difference between login passwords and file passwords
#1
Now that the hashcats can work on file passwords, at the users requests, a question would be if anyone has studied the difference between login passwords and file passwords.

E.g., someone other than the user dictates the rules about what constitutes a valid login password, while the user gets to choose whatever document or archive password they want.

So login passwords are going to have a pattern influenced by constraints that don't apply to file passwords, so they are liable to have different characteristics.

Has this been studied or discussed anywhere?

And would it have any affect on choosing the types of attacks used?
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#2
I just started a similar kind of thread but in the context of WPA. But there is some crossover I believe, because with WPA the only constraint is the 8 chars, but there isn't rules for mixed case or numbers/symbols. I have very limited samples of both in terms of WPA and files to base my theory on, so I could be way off base, but I feel like without forced policy there is a better chance at exclusive use of base words, usually two or three words or a short phrase of smaller words.

The flipside argument is that the more people are trained to make their pw's on their web services and such more complex that habit spills over. But using the wordlists generated from leaked website dumps I don't get very good results from WPA compared to using scratch build lists made up of base words. I don't have great results either way, but if people were using similar passwords for WPA (and likewise files) you would expect to see more crossover success. I believe since WPA and often pw protected files are designed to be shared people don't use the same passwords, and they often make them easily verbally repeated, like a phrase or a couple words, perhaps with some numbers appended more often than a mixed case, number and symbol combo.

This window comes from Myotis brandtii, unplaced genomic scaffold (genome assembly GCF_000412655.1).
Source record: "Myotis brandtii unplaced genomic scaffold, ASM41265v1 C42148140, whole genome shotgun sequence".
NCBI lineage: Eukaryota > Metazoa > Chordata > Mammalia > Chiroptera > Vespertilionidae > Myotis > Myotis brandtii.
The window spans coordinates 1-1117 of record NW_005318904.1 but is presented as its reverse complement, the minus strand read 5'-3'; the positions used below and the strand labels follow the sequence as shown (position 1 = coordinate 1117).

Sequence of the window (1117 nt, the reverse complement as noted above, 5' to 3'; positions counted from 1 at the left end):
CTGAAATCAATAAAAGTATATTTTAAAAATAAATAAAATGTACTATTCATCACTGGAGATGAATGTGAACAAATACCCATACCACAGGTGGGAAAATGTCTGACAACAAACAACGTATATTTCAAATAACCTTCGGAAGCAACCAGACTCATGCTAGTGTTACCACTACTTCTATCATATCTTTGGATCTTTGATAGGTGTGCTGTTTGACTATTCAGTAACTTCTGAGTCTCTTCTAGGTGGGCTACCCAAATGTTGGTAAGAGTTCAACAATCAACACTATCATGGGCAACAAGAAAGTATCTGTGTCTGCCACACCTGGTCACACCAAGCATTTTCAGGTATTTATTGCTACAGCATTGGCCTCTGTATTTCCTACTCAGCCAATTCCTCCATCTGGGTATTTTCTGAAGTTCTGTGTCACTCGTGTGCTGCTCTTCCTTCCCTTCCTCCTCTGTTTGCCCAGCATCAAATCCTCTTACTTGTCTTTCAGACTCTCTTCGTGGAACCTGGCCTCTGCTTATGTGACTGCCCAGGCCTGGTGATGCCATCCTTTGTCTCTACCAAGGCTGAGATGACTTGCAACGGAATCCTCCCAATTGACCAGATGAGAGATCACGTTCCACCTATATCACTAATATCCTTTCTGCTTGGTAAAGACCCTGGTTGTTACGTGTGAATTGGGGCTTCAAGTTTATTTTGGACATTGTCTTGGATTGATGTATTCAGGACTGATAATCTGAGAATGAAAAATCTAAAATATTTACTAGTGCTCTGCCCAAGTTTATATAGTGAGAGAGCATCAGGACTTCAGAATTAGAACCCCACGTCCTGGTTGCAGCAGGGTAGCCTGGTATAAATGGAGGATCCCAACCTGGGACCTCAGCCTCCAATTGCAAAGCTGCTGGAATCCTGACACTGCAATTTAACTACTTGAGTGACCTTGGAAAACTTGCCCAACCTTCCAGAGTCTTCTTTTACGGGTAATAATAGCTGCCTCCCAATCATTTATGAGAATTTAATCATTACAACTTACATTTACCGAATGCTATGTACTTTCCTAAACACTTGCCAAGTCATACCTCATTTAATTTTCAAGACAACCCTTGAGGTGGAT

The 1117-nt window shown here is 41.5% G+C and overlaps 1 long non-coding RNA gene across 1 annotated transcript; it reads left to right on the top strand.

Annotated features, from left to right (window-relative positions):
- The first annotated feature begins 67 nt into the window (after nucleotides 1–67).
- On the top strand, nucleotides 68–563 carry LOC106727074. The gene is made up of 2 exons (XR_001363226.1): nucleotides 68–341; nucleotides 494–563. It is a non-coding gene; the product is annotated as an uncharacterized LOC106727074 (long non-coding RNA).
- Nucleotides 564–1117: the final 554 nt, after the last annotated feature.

Again, my samples are too small to tell if these hunches hold water, so it'd be nice to hear from those who have been researching this longer with more data to point to any particular conclusions or to share lists or rules that can be used to test against our hashes to see if they show similar results.
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#3
For files specifically I can think of a few strategies I would try first, especially depending on the content of the file and/or origin. But I would use the wiki wordlist, and then perhaps try to scrape linkedin or some type of company name list.

I would test against base words, phrases (spaces removed), numbers appended, such common stuff like "123" or dates like year, (like YY or YYYY or perhaps MMYY/YY or even MMDDYY/YY).

It's one of those things where you need to get enough PW protected files in a format that is HC friendly (high hash per second) to really get a good enough sample to dial in rules. This is the problem I'm having with trying to research WPA tendancies is that I don't have enough hashes to test and even getting almost 300k/s, which is great for WPA on a single rig, isn't anything like MD5 which is somewhere around 80X faster is memory serves.
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